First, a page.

Raspberry Pi Overclocking

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Raspberry Pi Overclocking Guide

Is your Raspberry Pi just a little bit on the sluggish side? You wished those menu would be a little more fluid? Then it might be time to consider overclocking your Raspberry Pi. Essentially you are attempting to make the processor or ram run a little bit quicker than originally designed.

Raspberry Pi overclocking will vary from Pi to Pi. Depending on how lucky you get, you may get a 50% increase in clock speed or a 0% increase in clock speed. Remember, overclocking is an art! Some people want a quick overclock and bump their arm_freq, core_freq, and gpu_freq a nominal amount. Others will tweak and tweak to squeeze everything they can get out of their Pi. A failed overclock, reaching the upper limits, will cause system instability or an inability to boot.

NOTE: Overclocking your Raspberry Pi will NOT void your warranty. Overvolting your Raspberry Pi WILL void your warranty.

Most Raspberry Pis can will reach an arm_freq between 800-900, a gpu_freq between 300-350, and a sdram_freq between 450-550 without any overvolting. I think core_freq is between 300-400 without overvolting, as the XBian config defaults it to 375MHz.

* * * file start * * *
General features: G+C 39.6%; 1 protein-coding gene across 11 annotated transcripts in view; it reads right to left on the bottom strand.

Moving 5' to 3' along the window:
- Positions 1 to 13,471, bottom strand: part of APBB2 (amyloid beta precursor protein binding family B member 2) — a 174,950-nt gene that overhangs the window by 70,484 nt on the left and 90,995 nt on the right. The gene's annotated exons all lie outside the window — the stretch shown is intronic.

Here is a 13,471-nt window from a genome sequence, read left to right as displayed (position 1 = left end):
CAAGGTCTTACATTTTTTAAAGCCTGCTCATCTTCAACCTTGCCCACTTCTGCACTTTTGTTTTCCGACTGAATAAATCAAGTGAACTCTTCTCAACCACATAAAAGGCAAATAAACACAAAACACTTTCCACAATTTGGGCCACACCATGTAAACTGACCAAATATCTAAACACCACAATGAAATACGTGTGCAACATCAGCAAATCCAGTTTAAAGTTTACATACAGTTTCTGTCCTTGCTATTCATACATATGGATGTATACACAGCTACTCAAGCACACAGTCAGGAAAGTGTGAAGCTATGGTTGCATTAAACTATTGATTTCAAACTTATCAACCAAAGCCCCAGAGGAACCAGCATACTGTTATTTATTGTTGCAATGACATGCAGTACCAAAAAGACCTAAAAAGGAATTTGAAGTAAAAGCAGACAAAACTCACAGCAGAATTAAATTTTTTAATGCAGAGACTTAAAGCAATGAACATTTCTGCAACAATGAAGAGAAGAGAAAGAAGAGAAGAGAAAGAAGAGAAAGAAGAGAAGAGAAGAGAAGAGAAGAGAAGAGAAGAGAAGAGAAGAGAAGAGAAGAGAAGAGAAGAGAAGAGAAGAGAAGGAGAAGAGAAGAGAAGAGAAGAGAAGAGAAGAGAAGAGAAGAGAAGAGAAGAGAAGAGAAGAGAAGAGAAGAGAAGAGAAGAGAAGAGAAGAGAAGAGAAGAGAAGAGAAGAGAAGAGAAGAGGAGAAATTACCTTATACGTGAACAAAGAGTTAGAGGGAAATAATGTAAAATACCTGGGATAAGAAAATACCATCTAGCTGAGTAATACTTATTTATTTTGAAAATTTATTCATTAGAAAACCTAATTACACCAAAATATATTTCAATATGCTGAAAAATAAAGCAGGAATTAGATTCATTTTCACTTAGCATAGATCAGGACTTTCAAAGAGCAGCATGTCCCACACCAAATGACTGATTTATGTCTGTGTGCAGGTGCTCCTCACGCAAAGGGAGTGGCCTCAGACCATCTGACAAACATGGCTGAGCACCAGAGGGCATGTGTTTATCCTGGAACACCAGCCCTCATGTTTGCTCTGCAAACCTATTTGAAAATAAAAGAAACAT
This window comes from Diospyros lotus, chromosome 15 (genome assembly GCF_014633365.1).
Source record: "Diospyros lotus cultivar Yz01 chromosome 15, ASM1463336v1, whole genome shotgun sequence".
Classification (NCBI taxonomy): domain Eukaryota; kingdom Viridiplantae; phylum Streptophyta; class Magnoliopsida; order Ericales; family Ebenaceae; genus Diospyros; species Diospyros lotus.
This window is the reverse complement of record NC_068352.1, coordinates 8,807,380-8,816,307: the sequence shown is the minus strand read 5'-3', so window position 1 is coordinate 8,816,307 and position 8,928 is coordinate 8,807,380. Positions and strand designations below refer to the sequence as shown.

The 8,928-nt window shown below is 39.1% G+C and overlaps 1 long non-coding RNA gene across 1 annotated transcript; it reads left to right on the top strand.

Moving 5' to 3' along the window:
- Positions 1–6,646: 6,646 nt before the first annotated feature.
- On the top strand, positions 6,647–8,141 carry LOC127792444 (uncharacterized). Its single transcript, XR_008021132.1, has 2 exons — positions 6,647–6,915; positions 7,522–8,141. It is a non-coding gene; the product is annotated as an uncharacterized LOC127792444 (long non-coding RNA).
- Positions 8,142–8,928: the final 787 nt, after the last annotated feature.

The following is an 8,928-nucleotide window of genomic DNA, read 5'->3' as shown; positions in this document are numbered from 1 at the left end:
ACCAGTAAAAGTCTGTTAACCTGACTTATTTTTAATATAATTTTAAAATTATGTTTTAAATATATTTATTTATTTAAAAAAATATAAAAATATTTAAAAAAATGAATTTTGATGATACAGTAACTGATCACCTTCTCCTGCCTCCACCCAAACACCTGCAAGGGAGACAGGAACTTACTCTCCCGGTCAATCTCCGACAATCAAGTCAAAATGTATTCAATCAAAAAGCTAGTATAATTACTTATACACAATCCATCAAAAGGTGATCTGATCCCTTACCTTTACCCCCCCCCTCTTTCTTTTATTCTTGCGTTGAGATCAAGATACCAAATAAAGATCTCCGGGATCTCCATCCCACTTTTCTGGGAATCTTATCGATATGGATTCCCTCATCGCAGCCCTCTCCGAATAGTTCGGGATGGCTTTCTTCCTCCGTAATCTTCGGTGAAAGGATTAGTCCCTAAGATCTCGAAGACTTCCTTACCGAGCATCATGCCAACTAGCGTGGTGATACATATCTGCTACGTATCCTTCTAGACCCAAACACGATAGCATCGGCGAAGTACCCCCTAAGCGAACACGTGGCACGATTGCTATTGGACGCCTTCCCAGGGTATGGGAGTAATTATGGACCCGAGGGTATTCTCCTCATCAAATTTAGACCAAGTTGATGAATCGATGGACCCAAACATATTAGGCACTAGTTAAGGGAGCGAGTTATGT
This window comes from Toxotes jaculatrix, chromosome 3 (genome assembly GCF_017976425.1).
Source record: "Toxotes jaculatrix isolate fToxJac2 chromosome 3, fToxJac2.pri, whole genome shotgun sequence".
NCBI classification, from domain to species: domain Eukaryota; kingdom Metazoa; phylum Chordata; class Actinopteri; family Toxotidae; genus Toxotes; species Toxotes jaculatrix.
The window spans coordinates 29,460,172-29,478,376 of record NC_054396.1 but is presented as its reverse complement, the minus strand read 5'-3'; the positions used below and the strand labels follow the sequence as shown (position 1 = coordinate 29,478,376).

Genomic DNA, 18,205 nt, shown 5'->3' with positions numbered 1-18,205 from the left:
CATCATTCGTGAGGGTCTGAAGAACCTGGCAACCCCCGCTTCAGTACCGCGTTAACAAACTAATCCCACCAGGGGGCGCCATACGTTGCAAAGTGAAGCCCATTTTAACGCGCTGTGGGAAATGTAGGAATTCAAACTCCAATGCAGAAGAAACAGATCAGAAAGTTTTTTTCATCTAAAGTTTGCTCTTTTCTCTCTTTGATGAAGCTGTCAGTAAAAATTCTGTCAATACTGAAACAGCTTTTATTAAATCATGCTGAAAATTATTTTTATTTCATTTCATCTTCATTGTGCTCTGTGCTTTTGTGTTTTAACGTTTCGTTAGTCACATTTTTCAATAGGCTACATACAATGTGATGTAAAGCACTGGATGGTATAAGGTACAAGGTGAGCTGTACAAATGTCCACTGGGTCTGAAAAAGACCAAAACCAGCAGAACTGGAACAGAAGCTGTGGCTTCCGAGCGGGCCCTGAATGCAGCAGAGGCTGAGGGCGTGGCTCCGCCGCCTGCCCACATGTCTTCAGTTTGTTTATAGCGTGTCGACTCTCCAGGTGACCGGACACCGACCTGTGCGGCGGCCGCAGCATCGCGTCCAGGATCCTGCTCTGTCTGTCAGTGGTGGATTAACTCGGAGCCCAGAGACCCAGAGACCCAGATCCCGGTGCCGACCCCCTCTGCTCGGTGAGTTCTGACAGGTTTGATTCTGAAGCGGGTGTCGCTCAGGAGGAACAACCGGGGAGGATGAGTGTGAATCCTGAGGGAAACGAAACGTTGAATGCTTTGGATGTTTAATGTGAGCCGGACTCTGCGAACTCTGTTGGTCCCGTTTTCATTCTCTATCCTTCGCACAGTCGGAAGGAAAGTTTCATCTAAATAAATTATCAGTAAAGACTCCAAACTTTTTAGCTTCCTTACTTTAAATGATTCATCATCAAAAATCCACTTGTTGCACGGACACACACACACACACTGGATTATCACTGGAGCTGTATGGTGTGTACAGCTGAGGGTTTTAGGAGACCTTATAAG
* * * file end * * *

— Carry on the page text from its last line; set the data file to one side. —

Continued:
There are a few clock values that you can adjust for your Raspberry Pi:

  • arm_freq – Sets the frequency of ARM processor. The default value is 700. (MHz)
  • gpu_freq – Simultaneously sets the frequency for: core_freq, h264_freq, isp_freq, and v3d_freq. (MHz)
  • core_freq – Sets the frequency of GPU processor. This will have an impact on ARM performance. The default value is 250. (MHz)
  • h264_freq – Sets the frequency of hardware video block. The default value is 250. (MHz)
  • isp_freq –  Sets the frequency of image sensor pipeline block. The default value is 250.(MHz)
  • v3d_freq – Sets the frequency of 3D block. The default value is 250. (MHz)
  • sdram_freq – Sets the frequency of of SDRAM. The default value is 400. (MHz)
Generally speaking, you need to modify a file name “config.txt”. Usually it is located in the /boot directory. However, this may not be true. You may need to check and see where your “config.txt” file is located depending on your distro; you may even need to add one.

NOTE: You can check your arm_freq by executing the following command in terminal:

cat /proc/cpuinfo

NOTE: gpu_freq controls three values simultaneously. If you wish to control these values independent of one another, you’ll need to disable gpu_freq and enable h264_freq, isp_freq, and v3d_freq.

NOTE: There are two ways to deactivate a clock parameter, you can either completely delete the value from your config.txt or place a “#” in front of the parameter you wish to disable. Placing a “#” indicates that the corresponding line of code is a comment and will not be executed.



Each distro has a different login and location of the “config.txt” file. Please refer to HTPCBuild.com’s Raspbmc Overclocking Guide, Openelec Overclocking Guide, or XBian Overclocking Guide.